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Incorporating oral health care education in undergraduate nursing curricula - A systematic review

journal contribution
posted on 18.01.2021, 03:16 by V Bhagat, H Hoang, Leonard CrocombeLeonard Crocombe, LR Goldberg
© 2020 The Author(s). Background: The recognised relationship between oral health and general health, the rapidly increasing older population worldwide, and changes in the type of oral health care older people require have raised concerns for policymakers and health professionals. Nurses play a leading role in holistic and interprofessional care that supports health and ageing. It is essential to understand their preparation for providing oral health care. Objective: To synthesise the evidence on nursing students' attitudes towards, and knowledge of, oral healthcare, with a view to determining whether oral health education should be incorporated in nursing education. Methods: Data sources: Three electronic databases - PubMed, Scopus, and CINAHL. Study eligibility criteria, participants and interventions: Original studies addressing the research objective, written in English, published between 2008 and 2019, including students and educators in undergraduate nursing programs as participants, and conducted in Organisation of Economic Co-operation and Development countries. Study appraisal and synthesis methods: Data extracted from identified studies were thematically analysed, and quality assessment was done using the Mixed Methods Appraisal Tool. Results: From a pool of 567 articles, 11 met the eligibility criteria. Findings documented five important themes: 1.) nursing students' limited oral health knowledge; 2.) their varying attitudes towards providing oral health care; 3.) the need for further oral health education in nursing curricula; 4.) available learning resources to promote oral health; and 5.) the value of an interprofessional education approach to promote oral health care in nursing programs. Limitations: The identified studies recruited small samples, used self-report questionnaires and were conducted primarily in the United States. Conclusions: The adoption of an interprofessional education approach with a focus on providing effective oral health care, particularly for older people, needs to be integrated into regular nursing education, and practice. This may increase the interest and skills of nursing students in providing oral health care. However, more rigorous studies are required to confirm this. Nursing graduates skilled in providing oral health care and interprofessional practice have the potential to improve the oral and general health of older people.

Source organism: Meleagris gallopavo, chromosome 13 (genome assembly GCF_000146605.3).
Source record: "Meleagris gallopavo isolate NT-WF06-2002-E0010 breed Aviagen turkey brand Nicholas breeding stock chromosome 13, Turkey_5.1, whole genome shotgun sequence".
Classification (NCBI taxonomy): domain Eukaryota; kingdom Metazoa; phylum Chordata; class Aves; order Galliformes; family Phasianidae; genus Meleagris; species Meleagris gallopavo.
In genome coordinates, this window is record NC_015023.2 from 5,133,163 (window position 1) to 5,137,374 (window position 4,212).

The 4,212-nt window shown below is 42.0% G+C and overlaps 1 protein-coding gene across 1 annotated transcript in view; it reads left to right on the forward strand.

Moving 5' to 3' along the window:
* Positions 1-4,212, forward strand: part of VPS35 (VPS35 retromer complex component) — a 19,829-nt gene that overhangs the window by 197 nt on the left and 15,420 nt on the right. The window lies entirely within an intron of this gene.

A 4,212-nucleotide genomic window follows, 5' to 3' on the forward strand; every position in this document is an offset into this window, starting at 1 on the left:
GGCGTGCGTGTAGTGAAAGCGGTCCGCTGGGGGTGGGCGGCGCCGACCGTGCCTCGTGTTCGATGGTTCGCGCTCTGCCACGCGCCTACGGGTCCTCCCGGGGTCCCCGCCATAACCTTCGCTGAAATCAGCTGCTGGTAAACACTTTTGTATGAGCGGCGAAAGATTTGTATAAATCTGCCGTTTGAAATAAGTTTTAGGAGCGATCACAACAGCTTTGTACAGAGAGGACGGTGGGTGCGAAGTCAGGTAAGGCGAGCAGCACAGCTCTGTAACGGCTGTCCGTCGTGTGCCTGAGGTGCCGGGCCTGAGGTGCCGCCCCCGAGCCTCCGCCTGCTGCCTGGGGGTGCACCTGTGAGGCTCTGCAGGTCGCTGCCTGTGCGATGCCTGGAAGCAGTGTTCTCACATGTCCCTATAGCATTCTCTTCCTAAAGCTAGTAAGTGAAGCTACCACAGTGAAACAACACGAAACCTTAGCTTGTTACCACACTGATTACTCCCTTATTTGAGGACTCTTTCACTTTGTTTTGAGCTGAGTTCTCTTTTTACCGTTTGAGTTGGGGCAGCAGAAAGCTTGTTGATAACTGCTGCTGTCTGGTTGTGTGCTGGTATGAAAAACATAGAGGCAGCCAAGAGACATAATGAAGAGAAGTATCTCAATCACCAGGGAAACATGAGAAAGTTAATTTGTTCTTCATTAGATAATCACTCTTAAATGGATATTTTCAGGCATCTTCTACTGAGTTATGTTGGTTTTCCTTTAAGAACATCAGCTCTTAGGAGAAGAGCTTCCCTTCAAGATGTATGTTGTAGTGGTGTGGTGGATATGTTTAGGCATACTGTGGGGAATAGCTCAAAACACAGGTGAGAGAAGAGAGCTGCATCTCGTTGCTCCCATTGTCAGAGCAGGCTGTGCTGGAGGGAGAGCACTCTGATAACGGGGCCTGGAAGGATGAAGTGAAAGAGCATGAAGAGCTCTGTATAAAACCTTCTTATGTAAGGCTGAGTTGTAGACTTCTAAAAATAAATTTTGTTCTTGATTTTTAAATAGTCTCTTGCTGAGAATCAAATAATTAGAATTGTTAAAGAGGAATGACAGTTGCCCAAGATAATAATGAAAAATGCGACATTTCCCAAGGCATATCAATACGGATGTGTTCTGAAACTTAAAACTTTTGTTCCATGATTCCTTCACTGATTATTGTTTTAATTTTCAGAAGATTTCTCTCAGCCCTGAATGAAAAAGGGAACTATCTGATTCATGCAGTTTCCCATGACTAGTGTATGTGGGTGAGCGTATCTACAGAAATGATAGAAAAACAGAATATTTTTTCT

The first author is supported by a Department of Health, Rural Health Multidisciplinary Training Program, and the University of Tasmania Research Scholarship for her doctoral studies.The funding bodies played no part in the design of the study, collection, analysis and, interpretation of data, nor in writing this manuscript.


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BMC Nursing





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